The complex interactive processes of living mammals are not reproducible in vitro. However, transgenic animals provide a means of evaluating genetic modifications in terms of anatomical and physiological changes in a complex system. Transgenic models are more precise in comparison to traditional animal models, for example the oncomouse with its increased susceptibility to tumor development enables results for carcinogenicity studies to be obtained within a shorter time-frame, thus reducing the course of tumor development in experimentally affected animals. However, models are not strict equivalents, so as with any other system care must be taken in drawing conclusions from the data.

A representative, but non-inclusive, list of purposes for which transgenic animals have been used indicates the wide ranging application of this biotechnology:. Important general considerations include the extent to which experience acquired in the laboratory with regard to husbandry should influence industry standards for keeping animals created specifically as living machines for the production of proteins, antibodies, etc. What words are appropriate to describe and evaluate the condition of animals now used as production units? The successful cloning of Dolly underlines the fact that innovative developments in animal science are part of the mainstream of biotechnology.

In addition, the use of xenografts, at least at the public health level makes animal and human welfare inseparable. For animal welfare concerns regarding the use of transgenic animals, see Transgenic Animals, Animal Welfare and Ethics optional. For a practical application of transgenics, see Transgenic Goats optional.

Medical applications of transgenics optional. The effect of cells transferred into mouse blastocyst on subsequent development. Donnelly, S. In Chapter 6, a practical method for microinjection, and subsequent insemination, of the unfertilized zebrafish egg is reported. This will open up more opportunities for exploiting an already useful model system. The chapter is very detailed which should allow these methods to be adapted to many different situations.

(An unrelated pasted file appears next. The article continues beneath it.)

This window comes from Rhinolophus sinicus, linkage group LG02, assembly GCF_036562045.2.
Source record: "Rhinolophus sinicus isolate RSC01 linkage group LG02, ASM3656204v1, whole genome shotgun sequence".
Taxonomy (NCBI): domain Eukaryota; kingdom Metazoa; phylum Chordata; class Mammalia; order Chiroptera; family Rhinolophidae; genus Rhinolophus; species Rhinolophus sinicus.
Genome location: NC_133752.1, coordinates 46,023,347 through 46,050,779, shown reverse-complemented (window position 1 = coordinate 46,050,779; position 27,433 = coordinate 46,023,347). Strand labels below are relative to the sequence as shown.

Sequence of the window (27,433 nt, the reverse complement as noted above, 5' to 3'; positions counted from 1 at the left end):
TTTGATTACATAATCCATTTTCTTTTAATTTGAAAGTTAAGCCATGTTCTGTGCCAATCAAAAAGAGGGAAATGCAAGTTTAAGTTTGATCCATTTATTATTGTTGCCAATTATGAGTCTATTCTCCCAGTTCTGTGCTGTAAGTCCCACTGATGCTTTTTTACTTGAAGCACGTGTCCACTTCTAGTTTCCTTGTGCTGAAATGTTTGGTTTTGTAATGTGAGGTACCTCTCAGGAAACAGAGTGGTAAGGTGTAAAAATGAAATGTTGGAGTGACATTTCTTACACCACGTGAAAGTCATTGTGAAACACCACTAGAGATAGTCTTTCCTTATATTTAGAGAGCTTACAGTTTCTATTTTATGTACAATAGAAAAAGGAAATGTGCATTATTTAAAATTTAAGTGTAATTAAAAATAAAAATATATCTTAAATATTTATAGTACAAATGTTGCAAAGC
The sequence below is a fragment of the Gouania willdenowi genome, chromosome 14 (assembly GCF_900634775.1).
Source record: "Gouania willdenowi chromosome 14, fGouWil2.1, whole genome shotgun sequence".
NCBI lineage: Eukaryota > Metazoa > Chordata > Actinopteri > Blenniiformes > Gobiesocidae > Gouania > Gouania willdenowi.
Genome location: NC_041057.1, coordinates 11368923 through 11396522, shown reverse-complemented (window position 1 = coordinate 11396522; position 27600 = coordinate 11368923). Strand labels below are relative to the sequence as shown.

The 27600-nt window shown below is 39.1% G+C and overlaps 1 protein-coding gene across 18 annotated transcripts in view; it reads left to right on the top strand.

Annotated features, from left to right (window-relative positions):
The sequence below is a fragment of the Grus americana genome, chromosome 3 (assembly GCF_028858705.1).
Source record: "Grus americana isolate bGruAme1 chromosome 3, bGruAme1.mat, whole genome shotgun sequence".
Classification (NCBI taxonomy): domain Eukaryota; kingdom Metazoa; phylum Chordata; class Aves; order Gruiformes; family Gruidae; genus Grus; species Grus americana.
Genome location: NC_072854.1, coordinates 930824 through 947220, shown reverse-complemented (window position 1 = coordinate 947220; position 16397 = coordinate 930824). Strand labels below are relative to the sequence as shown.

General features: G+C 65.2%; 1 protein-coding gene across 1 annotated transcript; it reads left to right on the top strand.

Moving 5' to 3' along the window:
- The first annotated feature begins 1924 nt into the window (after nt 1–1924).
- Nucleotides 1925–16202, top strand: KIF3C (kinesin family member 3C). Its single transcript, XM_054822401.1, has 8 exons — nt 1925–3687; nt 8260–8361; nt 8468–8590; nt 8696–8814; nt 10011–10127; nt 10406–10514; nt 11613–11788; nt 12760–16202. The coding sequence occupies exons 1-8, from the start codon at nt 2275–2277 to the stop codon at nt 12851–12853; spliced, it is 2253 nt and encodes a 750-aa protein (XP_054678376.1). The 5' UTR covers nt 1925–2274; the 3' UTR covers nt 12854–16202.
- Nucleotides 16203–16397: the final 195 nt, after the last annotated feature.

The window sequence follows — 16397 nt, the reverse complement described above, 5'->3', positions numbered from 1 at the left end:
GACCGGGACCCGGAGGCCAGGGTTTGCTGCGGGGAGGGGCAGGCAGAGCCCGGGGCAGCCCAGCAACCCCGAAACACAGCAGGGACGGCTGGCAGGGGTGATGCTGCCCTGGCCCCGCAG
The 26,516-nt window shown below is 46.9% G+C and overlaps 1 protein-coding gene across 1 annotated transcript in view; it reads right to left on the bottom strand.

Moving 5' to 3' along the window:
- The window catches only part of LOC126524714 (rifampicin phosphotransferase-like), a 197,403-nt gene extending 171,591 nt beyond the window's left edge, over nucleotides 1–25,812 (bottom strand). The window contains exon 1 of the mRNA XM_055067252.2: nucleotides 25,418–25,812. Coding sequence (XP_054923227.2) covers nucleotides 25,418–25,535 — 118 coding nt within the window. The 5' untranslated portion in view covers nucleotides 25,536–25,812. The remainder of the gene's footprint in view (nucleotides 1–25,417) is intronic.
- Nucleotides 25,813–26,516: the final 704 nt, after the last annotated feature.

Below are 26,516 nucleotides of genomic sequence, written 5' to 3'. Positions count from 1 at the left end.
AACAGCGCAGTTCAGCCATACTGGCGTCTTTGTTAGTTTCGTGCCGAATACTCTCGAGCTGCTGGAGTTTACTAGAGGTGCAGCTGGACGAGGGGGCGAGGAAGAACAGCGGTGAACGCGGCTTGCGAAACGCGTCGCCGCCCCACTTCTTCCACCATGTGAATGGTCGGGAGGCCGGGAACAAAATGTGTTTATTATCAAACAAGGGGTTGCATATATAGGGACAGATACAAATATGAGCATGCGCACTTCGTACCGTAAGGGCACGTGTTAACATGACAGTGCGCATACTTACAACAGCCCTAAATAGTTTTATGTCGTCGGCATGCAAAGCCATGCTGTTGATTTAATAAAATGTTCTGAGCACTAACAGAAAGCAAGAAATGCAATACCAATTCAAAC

The chapter also features a very extensive and useful notes section, detailing specifics of each of the methods.

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Methods for developing recombinant cells lines by microinjection into the nucleus are presented in Chapter 8. This very interesting article demonstrates that introduction of plasmid DNA for the GFP, in several cell types, leads to stable transduction as assayed by flow cytometry of GFP fluorescence up to 1 month after microinjection! The chapter details methods that could be adapted to virtually any cell type and for any DNA. Conditions for optimizing the production of the transformed cells lines are tested in this chapter and detailed notes are given to help any investigator interested in attempting this method.

Different experimental methods, including transposons, I-SceI meganuclease, and direct injection of linearized DNA, have been used to produce transgenic Xenopus for the study of a variety of problems 24— However, these methods rely upon random insertion into the Xenopus genome or produce multiple copies. In Chapter 9, a technique is described for the targeted insertion of a single copy of the gene of interest into Xenopus laevis using phiC31 integrase.

By incorporating insulator sequences into the plasmid design, they improve expression from the reporter gene making this method extremely useful for anyone wishing to express a transgene at approximately endogenous levels. Transgenics are also the topic of Chapter A method for producing transgenic Caenorhabditis elegans by microinjecting DNA directly into the hermaphrodite gonad is provided. For those not familiar with C.